13. theclayishone

    theclayishone theclayishone

    Location:
    Rancho Santa Margarita
    Name:
    Clayton
    Boat:
    none
    • Messages:
      (325)
    • Likes Received:
      (10)
    I'd say Shovelnose but who knows. Crazy things happen in that ocean.
     
  14. UnReel

    UnReel Well-Known "Member"

    Location:
    So Cal
    Name:
    You couldn't say it anyway
    Boat:
    24' Skipjack open "UnReel"
    • Messages:
      (4,517)
    • Likes Received:
      (116)
    Discription of the hookset and fight sounds just like a SNGF. The fact the line broke just below the swivel makes it even more likely to be one as thats where the edge of the head would be rubbing on the line if it was a big one. Still sucks to lose a big fish before you see it, regardless of the species. The one that got away is what keeps you going back for more !! Good luck next time !!


    B
     
  15. Boatsoda_Ed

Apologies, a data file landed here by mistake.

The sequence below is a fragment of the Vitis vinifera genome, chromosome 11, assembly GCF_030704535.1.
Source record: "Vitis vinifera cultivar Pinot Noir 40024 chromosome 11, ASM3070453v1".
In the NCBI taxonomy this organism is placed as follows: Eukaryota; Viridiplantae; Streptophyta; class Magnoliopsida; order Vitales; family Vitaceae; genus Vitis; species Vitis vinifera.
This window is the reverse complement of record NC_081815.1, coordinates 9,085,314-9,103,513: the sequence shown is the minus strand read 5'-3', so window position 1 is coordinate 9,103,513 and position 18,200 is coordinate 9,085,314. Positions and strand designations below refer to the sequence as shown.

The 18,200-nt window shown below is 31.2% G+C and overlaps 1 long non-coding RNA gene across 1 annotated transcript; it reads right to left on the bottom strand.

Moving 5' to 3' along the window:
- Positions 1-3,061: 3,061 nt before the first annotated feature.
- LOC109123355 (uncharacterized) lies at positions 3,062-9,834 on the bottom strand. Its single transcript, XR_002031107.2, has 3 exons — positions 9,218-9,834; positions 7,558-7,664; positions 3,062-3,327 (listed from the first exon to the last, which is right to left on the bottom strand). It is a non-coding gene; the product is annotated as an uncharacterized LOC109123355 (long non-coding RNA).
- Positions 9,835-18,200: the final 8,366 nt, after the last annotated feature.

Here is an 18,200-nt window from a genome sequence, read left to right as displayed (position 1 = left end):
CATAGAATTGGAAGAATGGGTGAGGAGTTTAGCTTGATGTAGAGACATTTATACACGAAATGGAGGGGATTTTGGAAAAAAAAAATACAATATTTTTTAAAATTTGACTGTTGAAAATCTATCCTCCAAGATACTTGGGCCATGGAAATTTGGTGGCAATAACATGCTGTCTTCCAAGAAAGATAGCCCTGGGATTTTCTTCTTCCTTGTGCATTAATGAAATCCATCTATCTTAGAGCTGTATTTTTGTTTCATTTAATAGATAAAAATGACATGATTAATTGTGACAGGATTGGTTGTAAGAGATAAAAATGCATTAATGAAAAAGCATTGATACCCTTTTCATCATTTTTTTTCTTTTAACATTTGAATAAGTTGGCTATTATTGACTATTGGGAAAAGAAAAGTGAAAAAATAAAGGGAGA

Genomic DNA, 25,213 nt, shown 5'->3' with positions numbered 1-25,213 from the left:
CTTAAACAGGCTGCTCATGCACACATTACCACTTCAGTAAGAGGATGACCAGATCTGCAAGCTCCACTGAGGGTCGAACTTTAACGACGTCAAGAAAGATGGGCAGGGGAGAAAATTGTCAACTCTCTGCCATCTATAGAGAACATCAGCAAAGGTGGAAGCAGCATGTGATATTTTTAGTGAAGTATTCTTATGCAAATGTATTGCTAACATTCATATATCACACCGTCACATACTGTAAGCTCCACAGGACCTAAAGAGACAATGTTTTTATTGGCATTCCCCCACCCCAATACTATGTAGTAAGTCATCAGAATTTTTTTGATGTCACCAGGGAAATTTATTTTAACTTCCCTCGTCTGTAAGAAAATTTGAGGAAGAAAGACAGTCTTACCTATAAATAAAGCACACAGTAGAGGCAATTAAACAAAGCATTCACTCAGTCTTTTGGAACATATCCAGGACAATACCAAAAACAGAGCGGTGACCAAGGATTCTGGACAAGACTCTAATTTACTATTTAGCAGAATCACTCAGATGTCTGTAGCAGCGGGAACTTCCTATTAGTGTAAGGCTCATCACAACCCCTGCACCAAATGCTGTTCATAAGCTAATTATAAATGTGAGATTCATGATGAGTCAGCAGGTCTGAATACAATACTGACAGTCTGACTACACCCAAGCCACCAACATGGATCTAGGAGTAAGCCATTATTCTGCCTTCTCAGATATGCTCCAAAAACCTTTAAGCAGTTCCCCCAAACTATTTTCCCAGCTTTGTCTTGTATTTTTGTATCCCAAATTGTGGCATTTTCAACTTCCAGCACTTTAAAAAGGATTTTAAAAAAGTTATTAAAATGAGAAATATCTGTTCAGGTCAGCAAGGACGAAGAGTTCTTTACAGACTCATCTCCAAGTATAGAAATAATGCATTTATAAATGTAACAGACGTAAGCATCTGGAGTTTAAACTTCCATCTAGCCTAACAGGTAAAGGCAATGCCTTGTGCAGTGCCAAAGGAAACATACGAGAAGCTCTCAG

Boatsoda_Ed Boatsoda_ed

    Location:
    Calif
    Name:
    ed
    Boat:
    none
    • Messages:
      (280)
    • Likes Received:
      (6)
    every now and then a striper comes in to the area. I know its rare . they eat everything
    too.
    light pressure of a 4# rig could be a simple incovenience to the lug while he looked for more snacks, button the drag woke him up
    the rest is history
    moral of the story
    be patient and breath through yer nose.
    peace
     
  16. Dane101

    Dane101 Newbie

    Location:
    SD
    Name:
    Dan
    Boat:
    moneypit
    • Messages:
      (81)
    • Likes Received:
      (0)
    I've hit areas so thick with SNGF or Lepords, that i had to move a mile to get away from the dam things.Even on 15lb p-line they are a battle when they get over 4 foot.
     
  17. krucz36

    krucz36 Newbie

    Location:
    Escondido
    Name:
    garth
    Boat:
    CoinOp2
    • Messages:
      (5)
    • Likes Received:
      (0)
    won't a 'but give you a bit of a headshake if hooked clean?

    i had a leopard foul-hooked once in the surf that gave me a really hard pull, but very little up-and-down the beach action. foul-hooking often results in something weird-feeling
     

Share This Page